Investment trusts have historically been less popular than funds. We explain why and outline how boards are broadening their appeal to private investors.
Investment trusts have a reputation for being the City’s best-kept secret, reflecting the fact that over the long term they typically outperform funds but historically have been less popular.
There are three main reasons why the value of fund sales vastly outstrips investment trust purchases. First, prior to a rule change in 2013 financial advisers received commission for fund sales but not for selling investment trusts. Second, there is a perception that investment trusts are more complex and difficult to understand. And finally, the investment trust universe is much smaller than funds, with only around 400 investment trusts versus more than 3,000 funds.
In recent years, though, helped by the banning of commission on fund sales, investment trusts have seen a notable uptick in demand. According to the Association of Investment Companies (AIC), at the end of June industry assets amounted to £201.7 billion, a new all-time high. Seven years ago, the sector’s assets were £100 billion.
- Funds Fan: dividends, value investing and star managers
- Top 10 most popular investment trusts: August 2020
- Funds and trusts that have held up best in the dividend drought
While investment trusts have formed the bedrock of many private investor portfolios for decades, various investment trust boards are consciously trying to broaden their appeal by attracting new investors.
Here are three key ways in which the boards of investment trusts have been working to reach a wider audience.
Boards being more proactive
The investment trust industry has faced criticism from various investment trust commentators and analysts over the years for having too many small, sub-standard trusts with assets worth £100 million or less.
This is starting to change, with boards becoming increasingly proactive, whether by replacing an underperforming fund manager or fund management group, changing the trust’s strategy to broaden its appeal, or winding up the trust altogether.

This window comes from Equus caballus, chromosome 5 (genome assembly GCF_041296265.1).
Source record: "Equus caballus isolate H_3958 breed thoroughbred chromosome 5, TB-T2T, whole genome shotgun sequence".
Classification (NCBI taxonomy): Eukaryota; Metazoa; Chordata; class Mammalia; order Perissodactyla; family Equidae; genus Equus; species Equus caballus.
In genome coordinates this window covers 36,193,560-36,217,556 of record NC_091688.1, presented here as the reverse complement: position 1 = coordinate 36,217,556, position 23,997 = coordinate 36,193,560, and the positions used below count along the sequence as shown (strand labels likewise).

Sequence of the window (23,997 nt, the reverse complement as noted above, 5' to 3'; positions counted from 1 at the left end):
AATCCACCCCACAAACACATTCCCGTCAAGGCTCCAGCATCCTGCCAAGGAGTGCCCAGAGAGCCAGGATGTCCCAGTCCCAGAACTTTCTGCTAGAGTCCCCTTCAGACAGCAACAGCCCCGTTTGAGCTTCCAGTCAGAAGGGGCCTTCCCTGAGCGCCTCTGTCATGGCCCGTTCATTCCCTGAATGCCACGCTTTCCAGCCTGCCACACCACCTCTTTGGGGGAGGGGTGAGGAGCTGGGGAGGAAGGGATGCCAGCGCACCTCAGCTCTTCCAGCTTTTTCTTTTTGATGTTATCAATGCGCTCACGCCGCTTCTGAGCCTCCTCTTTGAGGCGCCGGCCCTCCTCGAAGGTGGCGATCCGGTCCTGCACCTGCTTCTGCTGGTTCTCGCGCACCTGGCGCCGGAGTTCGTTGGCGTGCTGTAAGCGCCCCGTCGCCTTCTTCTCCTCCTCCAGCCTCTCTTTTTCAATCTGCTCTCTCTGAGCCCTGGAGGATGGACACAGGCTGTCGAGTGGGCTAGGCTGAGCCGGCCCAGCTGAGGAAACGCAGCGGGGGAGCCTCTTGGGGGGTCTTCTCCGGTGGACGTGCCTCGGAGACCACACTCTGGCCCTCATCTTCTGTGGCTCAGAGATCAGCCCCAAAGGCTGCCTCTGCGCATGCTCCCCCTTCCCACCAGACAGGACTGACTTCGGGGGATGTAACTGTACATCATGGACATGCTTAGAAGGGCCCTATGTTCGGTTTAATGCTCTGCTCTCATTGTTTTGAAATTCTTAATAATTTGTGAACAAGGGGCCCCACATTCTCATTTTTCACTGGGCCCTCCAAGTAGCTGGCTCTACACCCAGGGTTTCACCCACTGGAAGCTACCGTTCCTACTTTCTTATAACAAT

Analyst Winterflood notes that there are 88 trusts with a market capitalisation of less than £100 million and most trade on discounts of 10% plus, but that “the process of rationalisation across the sector is gaining momentum”. It adds: “Different factors may be at play, but some of the themes are more proactive boards preparing to seek out and listen to shareholder feedback and also long-term shareholders who are prepared to be more critical.”
Rival analyst Numis agrees that it is “likely that the number of wind-ups and reconstructions increases in coming years as investors again reassess the relevance of mandates following a significant economic shock caused by Covid-19”.
But Numis also cautions: “There have been numerous examples of funds continuing when a more obvious route would have been winding-up, but boards appear reluctant to be ‘turkeys voting for Christmas’ in voting themselves out of a job.”
Five high-profile management changes over the past year have taken place at Edinburgh Investment Trust (LSE: EDIN), where management moved from Invesco to Majedie; Baillie Gifford European Growth Trust (LSE: BGEU), which moved from Edinburgh Partners to Baillie Gifford; Baillie Gifford UK Growth (LSE:BGUK) which dropped Schroders for Baillie Gifford; Woodford Patient Capital, which was renamed Schroder UK Public Private (LSE:SUPP) and is now run by Schroders; and Jupiter UK Growth (LSE: JUKG), where fund manager Steve Davies was replaced by Richard Buxton following Jupiter’s takeover of Merian Global Investors.
In addition, at the end July a rare merger was announced, with the board of Mark Barnett’s former Perpetual Income and Growth trust opting to merge the company with the Murray Income Trust (LSE:MYI).
More often than not, a change in management group leads to a change in strategy in order to improve performance, which in theory leads to greater levels of investor interest.
The board of Witan Pacific (LSE: WPC), for example, proposed to shareholders in mid-July that Baillie Gifford should take over management of the investment trust and invest solely in China stocks. This would result in a big shake-up, as Witan Pacific currently invests across the whole of Asia.
Susan Platts-Martin, chair of Witan Pacific, says the shift in focus to China should help performance. In the proposal she notes: “The board believes that China provides a compelling investment opportunity that is currently underrepresented in global portfolios. China's domestic stock market and economy have grown to become the second largest in the world and we believe that China will be one of the most important markets of the next decade.”
- Three new investment trusts prepare to launch